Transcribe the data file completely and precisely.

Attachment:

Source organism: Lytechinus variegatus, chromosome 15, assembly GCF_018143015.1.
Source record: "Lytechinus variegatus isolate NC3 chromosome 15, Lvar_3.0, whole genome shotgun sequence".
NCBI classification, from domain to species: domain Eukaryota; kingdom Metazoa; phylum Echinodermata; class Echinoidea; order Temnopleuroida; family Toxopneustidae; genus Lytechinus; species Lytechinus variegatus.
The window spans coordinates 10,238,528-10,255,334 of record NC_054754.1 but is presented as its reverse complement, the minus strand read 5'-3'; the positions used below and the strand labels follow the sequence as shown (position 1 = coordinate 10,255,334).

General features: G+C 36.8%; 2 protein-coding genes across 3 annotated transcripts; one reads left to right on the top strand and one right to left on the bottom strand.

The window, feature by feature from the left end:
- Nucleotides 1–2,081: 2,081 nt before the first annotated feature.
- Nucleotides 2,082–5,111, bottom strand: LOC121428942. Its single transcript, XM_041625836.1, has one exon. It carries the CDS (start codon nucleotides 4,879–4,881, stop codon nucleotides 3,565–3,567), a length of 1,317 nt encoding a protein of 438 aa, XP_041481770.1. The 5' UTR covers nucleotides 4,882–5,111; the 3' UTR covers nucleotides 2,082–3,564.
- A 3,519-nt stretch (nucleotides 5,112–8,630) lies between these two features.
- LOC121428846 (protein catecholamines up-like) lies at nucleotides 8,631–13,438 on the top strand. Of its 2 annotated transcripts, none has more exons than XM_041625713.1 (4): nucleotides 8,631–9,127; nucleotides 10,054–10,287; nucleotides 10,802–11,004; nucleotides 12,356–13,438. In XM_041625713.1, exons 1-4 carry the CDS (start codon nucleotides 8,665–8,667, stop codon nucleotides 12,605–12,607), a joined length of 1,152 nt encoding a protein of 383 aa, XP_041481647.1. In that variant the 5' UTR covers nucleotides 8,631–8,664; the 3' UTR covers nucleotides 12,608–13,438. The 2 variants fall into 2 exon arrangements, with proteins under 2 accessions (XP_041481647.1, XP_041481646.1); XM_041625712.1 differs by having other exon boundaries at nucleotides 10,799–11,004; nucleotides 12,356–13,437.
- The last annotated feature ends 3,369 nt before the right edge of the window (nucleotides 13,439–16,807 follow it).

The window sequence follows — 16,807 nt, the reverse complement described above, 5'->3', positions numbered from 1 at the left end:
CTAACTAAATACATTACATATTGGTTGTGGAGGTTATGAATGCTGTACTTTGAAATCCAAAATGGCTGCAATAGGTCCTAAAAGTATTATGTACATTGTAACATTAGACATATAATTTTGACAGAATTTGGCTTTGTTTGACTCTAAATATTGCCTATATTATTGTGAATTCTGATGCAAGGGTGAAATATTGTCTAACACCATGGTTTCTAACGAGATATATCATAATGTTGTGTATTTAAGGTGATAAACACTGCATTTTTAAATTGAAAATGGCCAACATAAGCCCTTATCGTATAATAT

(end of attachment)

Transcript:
Source organism: Lytechinus variegatus, chromosome 15, assembly GCF_018143015.1.
Source record: "Lytechinus variegatus isolate NC3 chromosome 15, Lvar_3.0, whole genome shotgun sequence".
NCBI classification, from domain to species: domain Eukaryota; kingdom Metazoa; phylum Echinodermata; class Echinoidea; order Temnopleuroida; family Toxopneustidae; genus Lytechinus; species Lytechinus variegatus.
The window spans coordinates 10,238,528-10,255,334 of record NC_054754.1 but is presented as its reverse complement, the minus strand read 5'-3'; the positions used below and the strand labels follow the sequence as shown (position 1 = coordinate 10,255,334).

General features: G+C 36.8%; 2 protein-coding genes across 3 annotated transcripts; one reads left to right on the top strand and one right to left on the bottom strand.

The window, feature by feature from the left end:
- Nucleotides 1–2,081: 2,081 nt before the first annotated feature.
- Nucleotides 2,082–5,111, bottom strand: LOC121428942. Its single transcript, XM_041625836.1, has one exon. It carries the CDS (start codon nucleotides 4,879–4,881, stop codon nucleotides 3,565–3,567), a length of 1,317 nt encoding a protein of 438 aa, XP_041481770.1. The 5' UTR covers nucleotides 4,882–5,111; the 3' UTR covers nucleotides 2,082–3,564.
- A 3,519-nt stretch (nucleotides 5,112–8,630) lies between these two features.
- LOC121428846 (protein catecholamines up-like) lies at nucleotides 8,631–13,438 on the top strand. Of its 2 annotated transcripts, none has more exons than XM_041625713.1 (4): nucleotides 8,631–9,127; nucleotides 10,054–10,287; nucleotides 10,802–11,004; nucleotides 12,356–13,438. In XM_041625713.1, exons 1-4 carry the CDS (start codon nucleotides 8,665–8,667, stop codon nucleotides 12,605–12,607), a joined length of 1,152 nt encoding a protein of 383 aa, XP_041481647.1. In that variant the 5' UTR covers nucleotides 8,631–8,664; the 3' UTR covers nucleotides 12,608–13,438. The 2 variants fall into 2 exon arrangements, with proteins under 2 accessions (XP_041481647.1, XP_041481646.1); XM_041625712.1 differs by having other exon boundaries at nucleotides 10,799–11,004; nucleotides 12,356–13,437.
- The last annotated feature ends 3,369 nt before the right edge of the window (nucleotides 13,439–16,807 follow it).

The window sequence follows — 16,807 nt, the reverse complement described above, 5'->3', positions numbered from 1 at the left end:
CTAACTAAATACATTACATATTGGTTGTGGAGGTTATGAATGCTGTACTTTGAAATCCAAAATGGCTGCAATAGGTCCTAAAAGTATTATGTACATTGTAACATTAGACATATAATTTTGACAGAATTTGGCTTTGTTTGACTCTAAATATTGCCTATATTATTGTGAATTCTGATGCAAGGGTGAAATATTGTCTAACACCATGGTTTCTAACGAGATATATCATAATGTTGTGTATTTAAGGTGATAAACACTGCATTTTTAAATTGAAAATGGCCAACATAAGCCCTTATCGTATAATAT